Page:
I've said it all along. There are more revenue streams to the XM Satellite Radio (NASDAQ:XMSR) story than just radio buffs paying $12.95 a month to keep their receivers going. We got a small taste of that today when the company announced a CD distribution deal with Starbucks (NASDAQ:SBUX) and a mobile music streaming deal with Alltel (NYSE:AT).

Neither plan is a get-rich-quick scheme. Alltel has more than 11 million wireless customers, and it's hard to fathom too many handset jockeys putting up $7.99 a month for unlimited access to 20 of XM's commercial-free music channels. As for the compilation CDs culled from XM's Artist Confidential for Hear Music, I can't be the only one unlikely to order a double latte, a muffin, and some live Coldplay the next time I walk into a Starbucks. That's not the point, though. Piece by piece, all of these bunt singles will make XM a more powerful and diversified company than the market is giving it credit for.

Shares of XM are trading in the pre-teens, but it's hard to classify the satellite-radio provider as a failure. It recently topped the 7-million-subscriber mark. That's pretty good for a company in its first few years, especially when you compare the conquistador's performance with that of other mainstream consumer favorites, like TiVo (NASDAQ:TIVO) with 4.4 million subscribers, and Netflix (NASDAQ:NFLX) with 5.2 million members.

Yes, Netflix is profitable, and XM is still losing gobs of money, but XM and rival Sirius (NASDAQ:SIRI) expect to produce positive cash flow on an operating basis by the end of the year.

This makes exploring the possibilities beyond monthly subscriber fees that much more tantalizing, because the company's high fixed overhead makes anything above that the high-margin gravy that Wall Street seems to be glossing over.

The marketing of marketing
Advertising is a logical revenue stream for satellite radio, since it's the lifeblood of terrestrial radio. Naturally, that's a delicate issue as well, because one of the greatest advantages of XM and Sirius over the FM band is the nearly 70 commercial-free music channels available through each of the two satellite-radio providers.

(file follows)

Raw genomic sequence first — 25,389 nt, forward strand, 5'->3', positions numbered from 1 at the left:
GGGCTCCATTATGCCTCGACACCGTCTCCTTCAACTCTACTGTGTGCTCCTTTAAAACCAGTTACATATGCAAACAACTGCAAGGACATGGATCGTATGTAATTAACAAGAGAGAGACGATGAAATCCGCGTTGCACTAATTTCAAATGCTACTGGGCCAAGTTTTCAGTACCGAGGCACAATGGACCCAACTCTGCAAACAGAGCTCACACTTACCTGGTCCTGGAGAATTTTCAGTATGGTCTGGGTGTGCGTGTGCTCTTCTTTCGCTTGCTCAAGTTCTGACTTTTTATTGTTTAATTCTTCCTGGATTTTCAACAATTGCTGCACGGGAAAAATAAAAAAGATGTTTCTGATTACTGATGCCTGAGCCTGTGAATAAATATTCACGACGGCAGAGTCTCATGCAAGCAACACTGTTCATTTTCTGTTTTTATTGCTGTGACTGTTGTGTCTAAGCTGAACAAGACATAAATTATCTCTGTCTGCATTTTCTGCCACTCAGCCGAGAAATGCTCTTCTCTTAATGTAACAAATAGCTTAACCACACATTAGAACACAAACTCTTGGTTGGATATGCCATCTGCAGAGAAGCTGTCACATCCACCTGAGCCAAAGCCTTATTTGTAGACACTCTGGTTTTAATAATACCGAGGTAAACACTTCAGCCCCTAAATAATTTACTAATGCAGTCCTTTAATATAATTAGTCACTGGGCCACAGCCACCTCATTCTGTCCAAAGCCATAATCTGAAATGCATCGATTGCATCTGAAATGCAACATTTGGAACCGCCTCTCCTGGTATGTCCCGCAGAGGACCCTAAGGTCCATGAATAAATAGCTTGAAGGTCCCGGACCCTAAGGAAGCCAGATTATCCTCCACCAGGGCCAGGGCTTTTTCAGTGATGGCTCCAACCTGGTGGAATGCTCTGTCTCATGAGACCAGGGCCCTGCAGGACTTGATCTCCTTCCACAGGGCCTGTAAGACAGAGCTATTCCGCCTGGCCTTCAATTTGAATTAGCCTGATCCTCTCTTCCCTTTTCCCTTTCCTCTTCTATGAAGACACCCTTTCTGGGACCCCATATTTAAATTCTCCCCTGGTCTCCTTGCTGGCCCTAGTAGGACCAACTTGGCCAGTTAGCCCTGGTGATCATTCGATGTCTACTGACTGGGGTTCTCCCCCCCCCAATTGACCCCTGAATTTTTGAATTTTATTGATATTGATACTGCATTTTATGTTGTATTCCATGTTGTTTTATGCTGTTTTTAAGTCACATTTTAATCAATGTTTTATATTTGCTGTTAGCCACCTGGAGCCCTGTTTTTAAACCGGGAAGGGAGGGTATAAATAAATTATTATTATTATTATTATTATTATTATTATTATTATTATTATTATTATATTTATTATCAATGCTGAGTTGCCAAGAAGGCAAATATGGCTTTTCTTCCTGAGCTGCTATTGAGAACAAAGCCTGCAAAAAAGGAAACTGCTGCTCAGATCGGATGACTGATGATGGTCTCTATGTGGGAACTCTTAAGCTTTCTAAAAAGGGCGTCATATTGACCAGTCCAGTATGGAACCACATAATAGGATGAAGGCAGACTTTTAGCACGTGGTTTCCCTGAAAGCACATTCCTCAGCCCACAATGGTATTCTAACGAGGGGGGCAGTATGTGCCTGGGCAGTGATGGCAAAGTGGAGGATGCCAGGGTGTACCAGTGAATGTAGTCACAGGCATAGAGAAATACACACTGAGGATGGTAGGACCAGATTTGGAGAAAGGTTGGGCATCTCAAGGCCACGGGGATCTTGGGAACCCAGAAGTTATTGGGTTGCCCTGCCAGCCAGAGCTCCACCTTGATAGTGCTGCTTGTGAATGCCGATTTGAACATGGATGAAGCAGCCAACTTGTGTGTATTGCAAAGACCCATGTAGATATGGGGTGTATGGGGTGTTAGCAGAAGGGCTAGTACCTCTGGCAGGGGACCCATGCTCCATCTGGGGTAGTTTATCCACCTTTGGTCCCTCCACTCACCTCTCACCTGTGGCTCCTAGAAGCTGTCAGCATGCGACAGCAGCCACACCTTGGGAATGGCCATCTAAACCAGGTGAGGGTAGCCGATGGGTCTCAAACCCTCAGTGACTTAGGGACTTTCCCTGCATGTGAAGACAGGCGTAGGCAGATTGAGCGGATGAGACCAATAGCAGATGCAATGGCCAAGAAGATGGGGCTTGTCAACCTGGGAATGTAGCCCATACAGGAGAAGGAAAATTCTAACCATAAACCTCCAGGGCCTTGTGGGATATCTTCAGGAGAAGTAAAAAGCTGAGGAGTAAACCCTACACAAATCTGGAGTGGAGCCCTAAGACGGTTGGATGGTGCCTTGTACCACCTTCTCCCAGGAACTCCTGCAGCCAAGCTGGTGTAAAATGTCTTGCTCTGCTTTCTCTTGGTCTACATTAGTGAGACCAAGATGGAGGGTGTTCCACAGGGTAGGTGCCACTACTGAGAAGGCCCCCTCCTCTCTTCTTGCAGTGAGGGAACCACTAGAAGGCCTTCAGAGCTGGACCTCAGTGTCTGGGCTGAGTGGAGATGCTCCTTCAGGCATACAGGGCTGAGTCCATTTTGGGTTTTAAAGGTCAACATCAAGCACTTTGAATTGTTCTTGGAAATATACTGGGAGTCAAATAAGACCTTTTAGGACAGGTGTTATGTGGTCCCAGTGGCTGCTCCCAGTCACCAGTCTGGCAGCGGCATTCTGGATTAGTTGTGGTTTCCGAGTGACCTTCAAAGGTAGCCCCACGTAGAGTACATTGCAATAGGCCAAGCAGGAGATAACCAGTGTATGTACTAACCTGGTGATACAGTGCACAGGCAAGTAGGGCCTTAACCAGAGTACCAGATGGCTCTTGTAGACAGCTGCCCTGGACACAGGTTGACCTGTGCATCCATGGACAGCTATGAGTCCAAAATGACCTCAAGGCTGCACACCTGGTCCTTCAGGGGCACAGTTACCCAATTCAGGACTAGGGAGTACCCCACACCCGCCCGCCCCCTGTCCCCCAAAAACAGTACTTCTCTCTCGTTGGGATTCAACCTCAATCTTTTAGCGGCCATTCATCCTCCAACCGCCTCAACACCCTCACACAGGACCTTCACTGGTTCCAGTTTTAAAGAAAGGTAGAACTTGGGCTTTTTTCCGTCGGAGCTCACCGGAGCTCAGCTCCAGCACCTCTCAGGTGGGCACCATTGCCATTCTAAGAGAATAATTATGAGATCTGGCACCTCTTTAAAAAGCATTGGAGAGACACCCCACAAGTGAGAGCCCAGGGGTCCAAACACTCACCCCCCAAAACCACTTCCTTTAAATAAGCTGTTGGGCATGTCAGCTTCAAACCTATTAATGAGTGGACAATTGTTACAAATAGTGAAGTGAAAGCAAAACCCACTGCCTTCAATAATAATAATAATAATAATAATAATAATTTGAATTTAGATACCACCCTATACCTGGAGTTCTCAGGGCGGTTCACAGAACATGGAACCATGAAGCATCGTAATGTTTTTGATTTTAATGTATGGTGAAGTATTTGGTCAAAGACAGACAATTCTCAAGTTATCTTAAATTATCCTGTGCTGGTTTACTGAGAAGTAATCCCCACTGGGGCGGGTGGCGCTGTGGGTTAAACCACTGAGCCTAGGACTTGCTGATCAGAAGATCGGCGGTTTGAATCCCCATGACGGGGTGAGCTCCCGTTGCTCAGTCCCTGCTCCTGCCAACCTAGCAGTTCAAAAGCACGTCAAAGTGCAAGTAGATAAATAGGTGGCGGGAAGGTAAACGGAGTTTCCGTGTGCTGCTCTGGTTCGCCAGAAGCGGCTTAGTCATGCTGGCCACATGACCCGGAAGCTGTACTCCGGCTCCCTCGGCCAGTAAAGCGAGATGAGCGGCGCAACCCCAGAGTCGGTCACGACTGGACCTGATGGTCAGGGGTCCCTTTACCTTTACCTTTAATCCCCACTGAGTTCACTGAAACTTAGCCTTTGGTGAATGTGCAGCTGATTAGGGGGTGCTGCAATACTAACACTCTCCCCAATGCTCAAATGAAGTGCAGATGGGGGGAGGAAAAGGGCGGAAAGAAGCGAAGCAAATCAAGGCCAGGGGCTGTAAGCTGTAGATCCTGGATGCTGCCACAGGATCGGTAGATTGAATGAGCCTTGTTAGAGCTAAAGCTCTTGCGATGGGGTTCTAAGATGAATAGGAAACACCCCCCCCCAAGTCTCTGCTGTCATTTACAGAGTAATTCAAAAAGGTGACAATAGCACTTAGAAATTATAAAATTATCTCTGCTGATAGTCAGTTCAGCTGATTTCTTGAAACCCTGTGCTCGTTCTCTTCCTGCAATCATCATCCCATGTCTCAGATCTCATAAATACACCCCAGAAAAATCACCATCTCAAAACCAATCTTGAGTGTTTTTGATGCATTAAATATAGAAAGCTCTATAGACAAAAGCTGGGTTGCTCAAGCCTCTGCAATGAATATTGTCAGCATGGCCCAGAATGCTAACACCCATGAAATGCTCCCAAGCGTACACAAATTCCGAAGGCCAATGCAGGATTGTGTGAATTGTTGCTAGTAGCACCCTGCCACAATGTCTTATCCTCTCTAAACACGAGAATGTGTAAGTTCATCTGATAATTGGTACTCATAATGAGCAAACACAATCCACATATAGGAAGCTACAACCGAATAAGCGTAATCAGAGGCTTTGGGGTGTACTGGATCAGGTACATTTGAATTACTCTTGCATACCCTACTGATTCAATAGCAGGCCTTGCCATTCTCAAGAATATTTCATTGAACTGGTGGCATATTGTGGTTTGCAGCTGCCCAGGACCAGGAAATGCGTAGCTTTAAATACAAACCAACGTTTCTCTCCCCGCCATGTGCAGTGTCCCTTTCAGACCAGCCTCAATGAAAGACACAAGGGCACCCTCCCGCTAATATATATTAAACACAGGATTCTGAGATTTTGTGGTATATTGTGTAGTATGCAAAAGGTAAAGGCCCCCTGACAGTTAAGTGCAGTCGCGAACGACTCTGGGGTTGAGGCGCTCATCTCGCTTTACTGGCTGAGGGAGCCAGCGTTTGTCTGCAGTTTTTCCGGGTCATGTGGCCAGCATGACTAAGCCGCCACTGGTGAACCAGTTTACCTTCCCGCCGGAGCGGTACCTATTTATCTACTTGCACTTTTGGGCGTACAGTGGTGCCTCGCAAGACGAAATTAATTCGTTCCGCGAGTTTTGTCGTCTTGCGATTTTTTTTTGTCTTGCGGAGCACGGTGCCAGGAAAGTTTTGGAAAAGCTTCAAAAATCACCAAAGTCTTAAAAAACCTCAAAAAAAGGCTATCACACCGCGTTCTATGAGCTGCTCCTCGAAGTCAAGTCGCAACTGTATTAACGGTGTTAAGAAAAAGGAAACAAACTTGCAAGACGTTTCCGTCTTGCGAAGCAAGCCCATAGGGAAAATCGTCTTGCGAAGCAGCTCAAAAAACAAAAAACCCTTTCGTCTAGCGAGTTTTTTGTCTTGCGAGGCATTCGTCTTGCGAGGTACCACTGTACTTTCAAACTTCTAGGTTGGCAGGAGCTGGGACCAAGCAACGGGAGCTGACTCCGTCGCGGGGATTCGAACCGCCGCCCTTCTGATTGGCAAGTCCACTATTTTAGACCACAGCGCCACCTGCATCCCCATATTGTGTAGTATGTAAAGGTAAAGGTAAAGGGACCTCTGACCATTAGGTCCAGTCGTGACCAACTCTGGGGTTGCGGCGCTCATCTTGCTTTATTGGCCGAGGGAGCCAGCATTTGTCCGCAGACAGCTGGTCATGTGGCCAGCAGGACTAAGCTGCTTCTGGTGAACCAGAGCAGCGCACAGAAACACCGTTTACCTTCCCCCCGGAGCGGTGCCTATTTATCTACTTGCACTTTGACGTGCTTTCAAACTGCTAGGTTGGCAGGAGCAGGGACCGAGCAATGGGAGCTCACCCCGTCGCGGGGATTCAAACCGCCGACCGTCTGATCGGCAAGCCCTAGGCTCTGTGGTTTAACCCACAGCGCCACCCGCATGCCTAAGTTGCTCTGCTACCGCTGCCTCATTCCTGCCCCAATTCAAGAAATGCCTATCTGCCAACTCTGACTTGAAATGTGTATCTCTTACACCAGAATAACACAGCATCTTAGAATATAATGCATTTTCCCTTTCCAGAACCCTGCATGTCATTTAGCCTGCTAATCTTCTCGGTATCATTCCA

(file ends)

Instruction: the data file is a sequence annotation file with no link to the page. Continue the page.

That doesn't mean the opportunities aren't there. XM and Sirius watch over dozens of content channels that do feature the occasional sponsored spots. As each company shores up its proprietary programming, the expanding content will open up possibilities for a wider assortment of advertisers trying to reach the perfect demographics of an on-the-go audience with disposable income to burn.

For now, XM is generating an average of only $0.45 a month off each subscriber in ad revenue. Thanks to the marquee Howard Stern attraction, Sirius is doing a little better, at $0.62 a month.

Those sums keep inching higher with every passing quarter. There is still potential for more, as original content offerings widen, and even the commercial-free channels can warm up to corporate naming rights for popular shows.

But we can't limit the potential of XM and Sirius to just more ad revenue and the inevitable $2 to $3 rate hike in the next year or two. There's a wide world out there, and the companies are just starting to skim the surface.

Satellite radio, version 2.0
XM has been able to extend brand awareness through deals with everyone from airlines to AOL to retailers like Starbucks. The one partnership that really intrigued me was last summer's pairing with Napster (NASDAQ:NAPS). Now that the new XM receivers are out on the market, coupling XM's musical discovery process with Napster's digital-downloading prowess is a match made in harmonic heaven.

As a subscriber to both XM and Sirius, I love to be blown away by a band I've never heard before. I'm quick to either bookmark the track or peek at the artist information on the receiver. In theory, the Napster deal facilitates the convergence of the platforms by allowing XM listeners to purchase digital downloads of desirable songs they come across. The technology is still nascent, but it's really just a matter of time before XM and Sirius get paid to deliver leads to advertisers or generate affiliate royalties from related merchandise sales.

It doesn't end there, of course. Both companies have been testing video content delivery. Granted, this may be low-grade stuff, but how much more valuable would XM or Sirius be if a driver knows that fresh animated cartoons are being streamed to his or her bored kids in the backseat?

What about online advertising? For now, XM and Sirius are relying on their websites as recruitment tools, and understandably so. However, there's plenty of room for high-margin interactive marketing on user pages like programming guides, or even via Internet streaming ads.

Since I singled out XM as a worthy growth stock in the Motley Fool Rule Breakers newsletter service late last year, I've been humbled. XM shares have taken a mostly well-earned beating, as the company has allowed Sirius to take serious nibbles at its market share. Investing is about more than rearview mirrors, though. Yesterday was awful. Today is pretty good. Tomorrow can be spectacular if XM plays its cards just right.

There's a great big world of opportunity out there. I've said it all along.

XM is an active recommendation in theRule Breakersnewsletter service. You're welcome to swing away at Rick with a free 30-day pass to access all of the newsletter's content services, including a lively subscriber-only discussion board. TiVo, Starbucks, and Netflix areStock Advisorselections.

Longtime Fool contributor Rick Munarriz has been a Sirius satellite subscriber since 2004 and an XM subscriber since this spring. He does own shares in Netflix.The Fool has a disclosure policy. Rick is also part of theRule Breakersnewsletter research team, seeking out tomorrow's ultimate growth stocks a day early.